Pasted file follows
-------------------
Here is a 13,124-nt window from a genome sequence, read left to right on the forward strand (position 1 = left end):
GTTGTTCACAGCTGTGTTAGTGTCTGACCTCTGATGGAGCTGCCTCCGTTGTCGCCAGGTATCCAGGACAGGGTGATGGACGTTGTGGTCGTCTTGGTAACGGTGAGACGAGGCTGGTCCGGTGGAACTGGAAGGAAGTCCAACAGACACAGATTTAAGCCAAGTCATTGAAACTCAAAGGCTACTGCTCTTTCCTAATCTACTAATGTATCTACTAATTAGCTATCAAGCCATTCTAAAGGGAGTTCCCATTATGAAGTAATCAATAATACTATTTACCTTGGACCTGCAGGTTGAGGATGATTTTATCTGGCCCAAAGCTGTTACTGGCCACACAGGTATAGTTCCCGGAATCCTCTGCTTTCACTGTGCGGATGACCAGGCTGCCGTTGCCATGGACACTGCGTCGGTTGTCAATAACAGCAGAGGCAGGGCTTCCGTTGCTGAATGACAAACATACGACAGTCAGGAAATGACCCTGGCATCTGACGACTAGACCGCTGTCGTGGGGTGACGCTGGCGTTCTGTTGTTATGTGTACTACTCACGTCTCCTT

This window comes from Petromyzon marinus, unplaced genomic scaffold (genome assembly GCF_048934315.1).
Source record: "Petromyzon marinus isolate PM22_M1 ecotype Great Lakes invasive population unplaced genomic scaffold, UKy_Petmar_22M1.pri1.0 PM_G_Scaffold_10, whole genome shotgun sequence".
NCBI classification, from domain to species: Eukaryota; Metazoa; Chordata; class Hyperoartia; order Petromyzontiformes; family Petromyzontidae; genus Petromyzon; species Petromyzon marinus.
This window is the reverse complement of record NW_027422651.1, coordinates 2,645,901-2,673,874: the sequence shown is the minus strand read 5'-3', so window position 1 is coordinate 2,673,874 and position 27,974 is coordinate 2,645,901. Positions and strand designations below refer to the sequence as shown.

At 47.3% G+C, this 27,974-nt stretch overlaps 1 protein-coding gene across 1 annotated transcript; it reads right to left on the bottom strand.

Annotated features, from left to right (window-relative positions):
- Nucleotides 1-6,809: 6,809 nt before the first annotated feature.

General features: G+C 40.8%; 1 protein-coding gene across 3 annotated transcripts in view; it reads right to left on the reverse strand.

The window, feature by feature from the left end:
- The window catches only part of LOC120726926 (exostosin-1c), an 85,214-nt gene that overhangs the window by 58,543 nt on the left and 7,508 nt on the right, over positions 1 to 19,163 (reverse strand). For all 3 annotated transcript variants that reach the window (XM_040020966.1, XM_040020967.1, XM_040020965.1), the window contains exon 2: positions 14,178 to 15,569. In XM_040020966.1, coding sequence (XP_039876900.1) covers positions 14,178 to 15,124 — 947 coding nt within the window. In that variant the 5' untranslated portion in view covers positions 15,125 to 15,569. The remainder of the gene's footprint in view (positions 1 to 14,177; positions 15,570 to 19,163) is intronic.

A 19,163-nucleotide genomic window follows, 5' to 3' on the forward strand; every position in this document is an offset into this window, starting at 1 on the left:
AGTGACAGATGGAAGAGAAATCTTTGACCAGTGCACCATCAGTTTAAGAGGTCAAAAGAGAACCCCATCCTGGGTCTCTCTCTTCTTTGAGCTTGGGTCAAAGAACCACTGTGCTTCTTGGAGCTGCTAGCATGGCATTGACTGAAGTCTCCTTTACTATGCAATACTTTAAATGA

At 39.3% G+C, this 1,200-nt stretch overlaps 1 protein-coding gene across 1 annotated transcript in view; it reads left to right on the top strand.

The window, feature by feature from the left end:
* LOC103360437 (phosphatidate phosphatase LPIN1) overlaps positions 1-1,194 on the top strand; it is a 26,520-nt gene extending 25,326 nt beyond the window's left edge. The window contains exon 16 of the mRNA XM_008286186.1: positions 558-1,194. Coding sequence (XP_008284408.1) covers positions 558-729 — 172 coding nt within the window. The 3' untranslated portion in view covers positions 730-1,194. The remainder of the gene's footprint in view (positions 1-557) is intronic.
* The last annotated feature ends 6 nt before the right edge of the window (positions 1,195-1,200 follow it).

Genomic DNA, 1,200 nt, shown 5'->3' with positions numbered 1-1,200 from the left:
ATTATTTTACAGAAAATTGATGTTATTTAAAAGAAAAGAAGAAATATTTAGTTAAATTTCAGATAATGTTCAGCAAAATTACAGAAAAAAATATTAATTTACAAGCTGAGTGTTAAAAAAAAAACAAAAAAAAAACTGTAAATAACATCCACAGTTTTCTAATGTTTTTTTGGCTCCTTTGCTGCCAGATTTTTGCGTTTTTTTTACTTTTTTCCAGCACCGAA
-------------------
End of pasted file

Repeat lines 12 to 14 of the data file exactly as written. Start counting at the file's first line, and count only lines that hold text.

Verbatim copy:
- The window catches only part of LOC120726926 (exostosin-1c), an 85,214-nt gene that overhangs the window by 58,543 nt on the left and 7,508 nt on the right, over positions 1 to 19,163 (reverse strand). For all 3 annotated transcript variants that reach the window (XM_040020966.1, XM_040020967.1, XM_040020965.1), the window contains exon 2: positions 14,178 to 15,569. In XM_040020966.1, coding sequence (XP_039876900.1) covers positions 14,178 to 15,124 — 947 coding nt within the window. In that variant the 5' untranslated portion in view covers positions 15,125 to 15,569. The remainder of the gene's footprint in view (positions 1 to 14,177; positions 15,570 to 19,163) is intronic.

A 19,163-nucleotide genomic window follows, 5' to 3' on the forward strand; every position in this document is an offset into this window, starting at 1 on the left:
AGTGACAGATGGAAGAGAAATCTTTGACCAGTGCACCATCAGTTTAAGAGGTCAAAAGAGAACCCCATCCTGGGTCTCTCTCTTCTTTGAGCTTGGGTCAAAGAACCACTGTGCTTCTTGGAGCTGCTAGCATGGCATTGACTGAAGTCTCCTTTACTATGCAATACTTTAAATGA